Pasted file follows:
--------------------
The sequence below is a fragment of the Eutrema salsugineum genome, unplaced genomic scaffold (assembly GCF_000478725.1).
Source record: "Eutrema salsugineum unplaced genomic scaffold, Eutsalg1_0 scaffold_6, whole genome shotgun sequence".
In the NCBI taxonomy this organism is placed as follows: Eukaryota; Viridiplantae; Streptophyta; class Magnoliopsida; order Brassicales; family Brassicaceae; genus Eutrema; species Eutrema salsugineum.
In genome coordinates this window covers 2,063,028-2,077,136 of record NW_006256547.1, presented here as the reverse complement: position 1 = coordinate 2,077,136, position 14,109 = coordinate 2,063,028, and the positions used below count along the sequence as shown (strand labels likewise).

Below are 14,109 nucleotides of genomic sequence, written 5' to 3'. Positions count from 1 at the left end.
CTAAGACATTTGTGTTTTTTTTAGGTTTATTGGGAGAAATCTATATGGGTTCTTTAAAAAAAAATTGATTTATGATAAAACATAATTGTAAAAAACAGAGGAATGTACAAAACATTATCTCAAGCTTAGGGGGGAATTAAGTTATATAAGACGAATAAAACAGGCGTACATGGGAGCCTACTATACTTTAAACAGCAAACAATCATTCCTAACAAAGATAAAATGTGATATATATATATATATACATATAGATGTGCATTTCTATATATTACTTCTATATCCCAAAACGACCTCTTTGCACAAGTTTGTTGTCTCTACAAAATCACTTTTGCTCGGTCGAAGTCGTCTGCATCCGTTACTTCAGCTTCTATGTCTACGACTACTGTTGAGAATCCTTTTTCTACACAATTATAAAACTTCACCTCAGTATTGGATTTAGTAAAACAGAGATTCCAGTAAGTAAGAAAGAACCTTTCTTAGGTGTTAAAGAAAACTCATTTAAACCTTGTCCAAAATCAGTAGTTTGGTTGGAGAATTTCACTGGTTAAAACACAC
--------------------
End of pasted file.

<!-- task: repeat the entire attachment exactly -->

The sequence below is a fragment of the Eutrema salsugineum genome, unplaced genomic scaffold (assembly GCF_000478725.1).
Source record: "Eutrema salsugineum unplaced genomic scaffold, Eutsalg1_0 scaffold_6, whole genome shotgun sequence".
In the NCBI taxonomy this organism is placed as follows: Eukaryota; Viridiplantae; Streptophyta; class Magnoliopsida; order Brassicales; family Brassicaceae; genus Eutrema; species Eutrema salsugineum.
In genome coordinates this window covers 2,063,028-2,077,136 of record NW_006256547.1, presented here as the reverse complement: position 1 = coordinate 2,077,136, position 14,109 = coordinate 2,063,028, and the positions used below count along the sequence as shown (strand labels likewise).

Below are 14,109 nucleotides of genomic sequence, written 5' to 3'. Positions count from 1 at the left end.
CTAAGACATTTGTGTTTTTTTTAGGTTTATTGGGAGAAATCTATATGGGTTCTTTAAAAAAAAATTGATTTATGATAAAACATAATTGTAAAAAACAGAGGAATGTACAAAACATTATCTCAAGCTTAGGGGGGAATTAAGTTATATAAGACGAATAAAACAGGCGTACATGGGAGCCTACTATACTTTAAACAGCAAACAATCATTCCTAACAAAGATAAAATGTGATATATATATATATATACATATAGATGTGCATTTCTATATATTACTTCTATATCCCAAAACGACCTCTTTGCACAAGTTTGTTGTCTCTACAAAATCACTTTTGCTCGGTCGAAGTCGTCTGCATCCGTTACTTCAGCTTCTATGTCTACGACTACTGTTGAGAATCCTTTTTCTACACAATTATAAAACTTCACCTCAGTATTGGATTTAGTAAAACAGAGATTCCAGTAAGTAAGAAAGAACCTTTCTTAGGTGTTAAAGAAAACTCATTTAAACCTTGTCCAAAATCAGTAGTTTGGTTGGAGAATTTCACTGGTTAAAACACAC